In her book, A Womb of Her Own, author Kristin Reale writes about returning to her practice with a patient named Sarah:
I had begun seeing a patient named Sarah about two years before going on maternity leave. In her late thirties, married and a mother of two young girls, she felt a constant nagging depression and suffocating emptiness, lack of meaning and identity. She was an accountant by trade, working part-time at a very successful firm making a very lucrative salary. But she was very unhappy and I wasn’t sure she had the capacity to feel any pleasure. She felt she had never achieved any sense of adulthood or her own identity, and her life felt like a rehearsal.
Sarah came from a very successful academic family, the youngest herself of two children, and beyond her defensiveness of her parents “doing their best”, I sensed she had lived her childhood never being soothed, truly related to, or understood. Her older sister was a recovering heroin addict, who I gathered had soothed her own hopelessness and desperate psychological pain in her life with her drug of choice: an opiate closest to mother love. Filled with nothing but envy for others’ lives and others’ sense of purpose and meaning, Sarah would describe the complete lack of pleasure she felt in friendships, sexually and in her own mothering; she was evacuated.
Coming from two successful parents who were also narcissistic, Sarah herself had a very narcissistic personality, one that had taken me months to grasp. While committed to coming to treatment each week, she would often show up with “nothing to talk about”, give me a sly look, and joke about how she wanted me to tell her what to “do”, to “fix” her. There was an intense pressure I felt from her. I found myself often frustrated with her lack of ability to think, to symbolize, or “use” our work.
Although she presented with little material, she was needy of me, asking me if I could just “live her life for her”. I would vacillate, sometimes enjoying my work with her and other times feeling very overwhelmed by her outright and unconscious parasitic dependence on me, sucking me dry. It was clear she was envious of my own “good” that I held inside; there was a sense she wanted to destroy me. This, to no surprise, was very difficult and virtually impossible to broach and process with her clinically.
The Paranoid-Schizoid Position
Through the months of treatment and with the help of my supervision group, I was beginning to see and understand her pathology: how much she remained in the paranoid-schizoid position, concrete and unsymbolized in her thinking, how much containment she needed and how slow and painstaking our work needed to be to have her form her own thoughts and feelings and how devoid she was of an internal world.
Using Ogden’s theory of the autistic-contiguous position (1994), one can imagine her on the far end of the contiguous, unable to experience any of her own anxiety or feelings, therefore having to remain locked in a symbiotic state, always reaching for a merger. I was only vaguely aware of how incredibly burdensome it must have been for me all this time to stay present with her overwhelming dependence. I think I must have “disappeared” during some previous sessions with her and presented myself as the “good helpful therapist” not accessing my anger, and my annoyance with her provocative, challenging dependent ways.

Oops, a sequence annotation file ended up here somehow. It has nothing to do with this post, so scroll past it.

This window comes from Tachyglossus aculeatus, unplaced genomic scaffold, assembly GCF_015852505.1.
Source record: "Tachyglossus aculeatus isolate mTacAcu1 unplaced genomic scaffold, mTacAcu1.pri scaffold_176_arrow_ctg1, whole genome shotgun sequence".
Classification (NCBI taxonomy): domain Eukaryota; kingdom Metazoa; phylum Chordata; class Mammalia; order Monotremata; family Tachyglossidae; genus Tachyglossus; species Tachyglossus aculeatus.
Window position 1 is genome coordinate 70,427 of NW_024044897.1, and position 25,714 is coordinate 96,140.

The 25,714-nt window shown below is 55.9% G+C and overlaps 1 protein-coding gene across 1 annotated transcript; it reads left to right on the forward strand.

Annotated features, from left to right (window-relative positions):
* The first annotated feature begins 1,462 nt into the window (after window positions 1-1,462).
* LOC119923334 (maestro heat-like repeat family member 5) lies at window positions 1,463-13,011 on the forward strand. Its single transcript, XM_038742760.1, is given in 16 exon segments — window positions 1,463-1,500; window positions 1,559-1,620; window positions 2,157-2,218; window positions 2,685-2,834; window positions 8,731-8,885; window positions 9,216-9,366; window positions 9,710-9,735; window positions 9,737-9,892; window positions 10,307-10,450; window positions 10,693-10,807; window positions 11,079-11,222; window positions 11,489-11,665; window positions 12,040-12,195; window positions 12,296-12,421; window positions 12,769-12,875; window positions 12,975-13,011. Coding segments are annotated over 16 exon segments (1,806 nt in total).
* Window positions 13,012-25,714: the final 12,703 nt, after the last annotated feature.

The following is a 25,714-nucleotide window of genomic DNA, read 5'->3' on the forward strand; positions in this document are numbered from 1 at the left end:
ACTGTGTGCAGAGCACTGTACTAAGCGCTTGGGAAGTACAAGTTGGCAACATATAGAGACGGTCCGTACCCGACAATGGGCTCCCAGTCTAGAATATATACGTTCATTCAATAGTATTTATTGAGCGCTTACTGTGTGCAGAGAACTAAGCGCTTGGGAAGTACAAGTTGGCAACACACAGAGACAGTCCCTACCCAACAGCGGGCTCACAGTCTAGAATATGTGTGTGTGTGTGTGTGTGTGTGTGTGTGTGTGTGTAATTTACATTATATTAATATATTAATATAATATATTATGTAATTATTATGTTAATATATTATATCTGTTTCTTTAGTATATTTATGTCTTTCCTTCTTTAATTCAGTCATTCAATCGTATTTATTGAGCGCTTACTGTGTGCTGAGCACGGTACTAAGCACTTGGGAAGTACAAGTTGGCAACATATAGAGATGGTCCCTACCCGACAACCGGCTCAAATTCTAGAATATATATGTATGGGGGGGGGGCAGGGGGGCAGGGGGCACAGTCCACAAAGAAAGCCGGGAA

Announcing Her Pregnancy
I felt concerned about how Sarah had coped during the months of my leave. A year earlier, she had been the first patient I told I was pregnant, not necessarily all by choice. And not surprisingly, she had a very visceral reaction to my news. I was only about six weeks pregnant at the time, thrilled to have learned I was going to have a baby, and already surging with hormones and feeling “fuller”. I had not planned on telling my practice until at least twelve weeks into my pregnancy, sure of its viability.
But Sarah had sat down for her weekly session, just a few days after my learning my own big news, and she began to cry, to sob. She said she was “all of sudden” finding herself feeling very upset and worried that I was going to have a baby. She was very concerned about me leaving and having my own family. What if I decided to not come back? What if my family and I decided to move? What would she do without me?
I was literally shocked that THIS could be– and was probably going to be– my first conversation with a patient about my pregnancy. I felt unprepared. It wasn’t supposed to go like this. I felt exposed. How should I respond? Should I tell her? How could I just “explore” what the idea of me having a baby meant to her?
I needed to acknowledge the truth she felt that indeed a baby was in the room. I was convinced that due to her intense need for me to be attuned to her, she was unconsciously hyper-attuned to me. She was in a symbiotic relationship with me.
I am still not certain what she “picked up” on other than a possible unconscious connection to my own thoughts of being pregnant, but I decided to validate her reality in that same session and share this very personal news with her. I was pleased that I chose this route, and at the time, she appreciated my honesty with her. I think she was proud of herself. It was as if she had actually taken my mind, devoured me, and stole my news. Over the next months, we grappled with the meaning of it all, how she was pained with the future loss of me, her fear of “floating” out there alone (validating my sense of her being in an “autistic” state when not feeling merger), and how my priorities would change. (Ogden, 1994)
Ogden, T. (1994), The Primitive Edge of Experience. Northvale, NJ & London: Jason Aronson.